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Article
January 15, 1988

You Don't Have to Be a Neuroscientist to Forget Everything With Triazolam—But It Helps

Author Affiliations

Indiana University Medical Center Indianapolis

Indiana University Medical Center Indianapolis

JAMA. 1988;259(3):351. doi:10.1001/jama.1988.03720030018011
Abstract

To the Editor.  —The report by Morris and Estes1 warns against taking triazolam or other benzodiazepines to prevent jet lag, particularly if ethyl alcohol is consumed. The occurrence of transient global amnesia after taking triazolam actually "may be common"2 and not necessarily related to alcohol consumption or travel across time zones. Alternatively, it may be that stress and disrupted sleep trigger the abnormal response to benzodiazepine ingestion.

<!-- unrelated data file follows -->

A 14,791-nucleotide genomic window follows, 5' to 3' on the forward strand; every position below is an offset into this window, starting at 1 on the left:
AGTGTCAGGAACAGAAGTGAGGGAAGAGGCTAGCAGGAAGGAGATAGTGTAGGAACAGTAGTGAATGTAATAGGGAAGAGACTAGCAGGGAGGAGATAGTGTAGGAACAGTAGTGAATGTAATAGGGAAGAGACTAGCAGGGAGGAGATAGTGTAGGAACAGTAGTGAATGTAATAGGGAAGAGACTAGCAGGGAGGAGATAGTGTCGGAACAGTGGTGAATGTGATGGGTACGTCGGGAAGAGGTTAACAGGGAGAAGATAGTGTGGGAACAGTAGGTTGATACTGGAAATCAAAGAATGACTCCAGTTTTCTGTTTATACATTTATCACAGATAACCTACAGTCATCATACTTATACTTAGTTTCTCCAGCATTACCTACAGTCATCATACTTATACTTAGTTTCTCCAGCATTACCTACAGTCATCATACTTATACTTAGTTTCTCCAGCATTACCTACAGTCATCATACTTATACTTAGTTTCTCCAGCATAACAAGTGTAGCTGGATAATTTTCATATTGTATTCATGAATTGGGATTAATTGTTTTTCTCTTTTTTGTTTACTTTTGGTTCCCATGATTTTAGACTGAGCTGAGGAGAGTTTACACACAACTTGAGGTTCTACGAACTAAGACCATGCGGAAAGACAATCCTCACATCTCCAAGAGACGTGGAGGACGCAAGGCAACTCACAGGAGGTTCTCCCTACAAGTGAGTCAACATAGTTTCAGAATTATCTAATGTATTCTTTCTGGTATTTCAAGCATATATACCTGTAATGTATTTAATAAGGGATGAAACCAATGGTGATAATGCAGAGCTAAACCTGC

Report of a Case.  —A 29-year-old Italian neurologist took 0.5mg of triazolam to ensure a good night's sleep. He had not slept well during the previous week, feeling pressured by an upcoming move to the United States. After a light dinner, not including alcohol, he went to bed at 11 PM but did not sleep well. He awoke at 5 AM, had breakfast, caught a bus to the railroad station, and then took a train to another city, arriving three hours

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